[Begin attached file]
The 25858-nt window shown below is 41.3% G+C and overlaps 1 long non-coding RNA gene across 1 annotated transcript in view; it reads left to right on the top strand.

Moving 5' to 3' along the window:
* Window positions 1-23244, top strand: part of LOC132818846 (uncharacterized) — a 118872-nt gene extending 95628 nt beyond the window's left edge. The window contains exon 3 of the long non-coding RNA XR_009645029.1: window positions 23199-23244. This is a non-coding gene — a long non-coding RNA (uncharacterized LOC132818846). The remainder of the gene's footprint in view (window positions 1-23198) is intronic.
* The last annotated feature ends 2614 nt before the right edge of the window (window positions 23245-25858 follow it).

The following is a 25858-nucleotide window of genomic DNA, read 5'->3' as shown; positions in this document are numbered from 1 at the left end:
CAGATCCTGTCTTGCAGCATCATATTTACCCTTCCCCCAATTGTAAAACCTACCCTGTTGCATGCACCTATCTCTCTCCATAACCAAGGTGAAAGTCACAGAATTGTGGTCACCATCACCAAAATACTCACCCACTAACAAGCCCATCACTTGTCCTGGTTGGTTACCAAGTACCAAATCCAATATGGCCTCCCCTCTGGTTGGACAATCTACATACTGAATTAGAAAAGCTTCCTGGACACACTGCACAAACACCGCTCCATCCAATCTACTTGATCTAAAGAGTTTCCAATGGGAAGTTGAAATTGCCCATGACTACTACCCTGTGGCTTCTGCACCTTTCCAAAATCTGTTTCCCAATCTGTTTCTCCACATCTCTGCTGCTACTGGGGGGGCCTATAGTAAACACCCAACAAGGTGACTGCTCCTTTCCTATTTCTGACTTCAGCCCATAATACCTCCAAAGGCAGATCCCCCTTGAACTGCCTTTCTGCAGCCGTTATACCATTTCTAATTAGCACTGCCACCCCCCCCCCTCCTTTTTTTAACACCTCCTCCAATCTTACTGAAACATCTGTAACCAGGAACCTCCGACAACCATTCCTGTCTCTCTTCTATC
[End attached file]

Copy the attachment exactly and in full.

The 25858-nt window shown below is 41.3% G+C and overlaps 1 long non-coding RNA gene across 1 annotated transcript in view; it reads left to right on the top strand.

Moving 5' to 3' along the window:
* Window positions 1-23244, top strand: part of LOC132818846 (uncharacterized) — a 118872-nt gene extending 95628 nt beyond the window's left edge. The window contains exon 3 of the long non-coding RNA XR_009645029.1: window positions 23199-23244. This is a non-coding gene — a long non-coding RNA (uncharacterized LOC132818846). The remainder of the gene's footprint in view (window positions 1-23198) is intronic.
* The last annotated feature ends 2614 nt before the right edge of the window (window positions 23245-25858 follow it).

The following is a 25858-nucleotide window of genomic DNA, read 5'->3' as shown; positions in this document are numbered from 1 at the left end:
CAGATCCTGTCTTGCAGCATCATATTTACCCTTCCCCCAATTGTAAAACCTACCCTGTTGCATGCACCTATCTCTCTCCATAACCAAGGTGAAAGTCACAGAATTGTGGTCACCATCACCAAAATACTCACCCACTAACAAGCCCATCACTTGTCCTGGTTGGTTACCAAGTACCAAATCCAATATGGCCTCCCCTCTGGTTGGACAATCTACATACTGAATTAGAAAAGCTTCCTGGACACACTGCACAAACACCGCTCCATCCAATCTACTTGATCTAAAGAGTTTCCAATGGGAAGTTGAAATTGCCCATGACTACTACCCTGTGGCTTCTGCACCTTTCCAAAATCTGTTTCCCAATCTGTTTCTCCACATCTCTGCTGCTACTGGGGGGGCCTATAGTAAACACCCAACAAGGTGACTGCTCCTTTCCTATTTCTGACTTCAGCCCATAATACCTCCAAAGGCAGATCCCCCTTGAACTGCCTTTCTGCAGCCGTTATACCATTTCTAATTAGCACTGCCACCCCCCCCCCTCCTTTTTTTAACACCTCCTCCAATCTTACTGAAACATCTGTAACCAGGAACCTCCGACAACCATTCCTGTCTCTCTTCTATC